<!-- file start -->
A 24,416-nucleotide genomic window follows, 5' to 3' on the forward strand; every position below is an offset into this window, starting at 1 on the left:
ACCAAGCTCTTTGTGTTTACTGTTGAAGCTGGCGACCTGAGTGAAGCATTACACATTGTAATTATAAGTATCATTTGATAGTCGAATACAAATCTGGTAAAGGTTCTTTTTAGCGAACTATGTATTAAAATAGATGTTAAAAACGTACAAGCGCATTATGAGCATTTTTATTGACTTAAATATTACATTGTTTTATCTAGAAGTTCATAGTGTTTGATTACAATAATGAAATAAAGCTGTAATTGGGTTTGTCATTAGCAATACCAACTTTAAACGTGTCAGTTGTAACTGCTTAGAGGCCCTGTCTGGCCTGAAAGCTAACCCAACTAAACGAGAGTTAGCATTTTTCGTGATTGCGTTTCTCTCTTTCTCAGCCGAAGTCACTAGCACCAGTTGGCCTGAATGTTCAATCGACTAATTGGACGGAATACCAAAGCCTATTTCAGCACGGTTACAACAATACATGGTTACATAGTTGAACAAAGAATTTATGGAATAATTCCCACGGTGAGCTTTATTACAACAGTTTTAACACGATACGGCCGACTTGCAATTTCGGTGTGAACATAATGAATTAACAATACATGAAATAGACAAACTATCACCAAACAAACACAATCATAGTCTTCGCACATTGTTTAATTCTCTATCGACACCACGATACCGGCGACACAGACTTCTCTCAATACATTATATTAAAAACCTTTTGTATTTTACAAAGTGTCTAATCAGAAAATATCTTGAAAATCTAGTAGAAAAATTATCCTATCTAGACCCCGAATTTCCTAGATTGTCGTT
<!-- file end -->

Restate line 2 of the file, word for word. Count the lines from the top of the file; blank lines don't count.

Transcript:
ACCAAGCTCTTTGTGTTTACTGTTGAAGCTGGCGACCTGAGTGAAGCATTACACATTGTAATTATAAGTATCATTTGATAGTCGAATACAAATCTGGTAAAGGTTCTTTTTAGCGAACTATGTATTAAAATAGATGTTAAAAACGTACAAGCGCATTATGAGCATTTTTATTGACTTAAATATTACATTGTTTTATCTAGAAGTTCATAGTGTTTGATTACAATAATGAAATAAAGCTGTAATTGGGTTTGTCATTAGCAATACCAACTTTAAACGTGTCAGTTGTAACTGCTTAGAGGCCCTGTCTGGCCTGAAAGCTAACCCAACTAAACGAGAGTTAGCATTTTTCGTGATTGCGTTTCTCTCTTTCTCAGCCGAAGTCACTAGCACCAGTTGGCCTGAATGTTCAATCGACTAATTGGACGGAATACCAAAGCCTATTTCAGCACGGTTACAACAATACATGGTTACATAGTTGAACAAAGAATTTATGGAATAATTCCCACGGTGAGCTTTATTACAACAGTTTTAACACGATACGGCCGACTTGCAATTTCGGTGTGAACATAATGAATTAACAATACATGAAATAGACAAACTATCACCAAACAAACACAATCATAGTCTTCGCACATTGTTTAATTCTCTATCGACACCACGATACCGGCGACACAGACTTCTCTCAATACATTATATTAAAAACCTTTTGTATTTTACAAAGTGTCTAATCAGAAAATATCTTGAAAATCTAGTAGAAAAATTATCCTATCTAGACCCCGAATTTCCTAGATTGTCGTT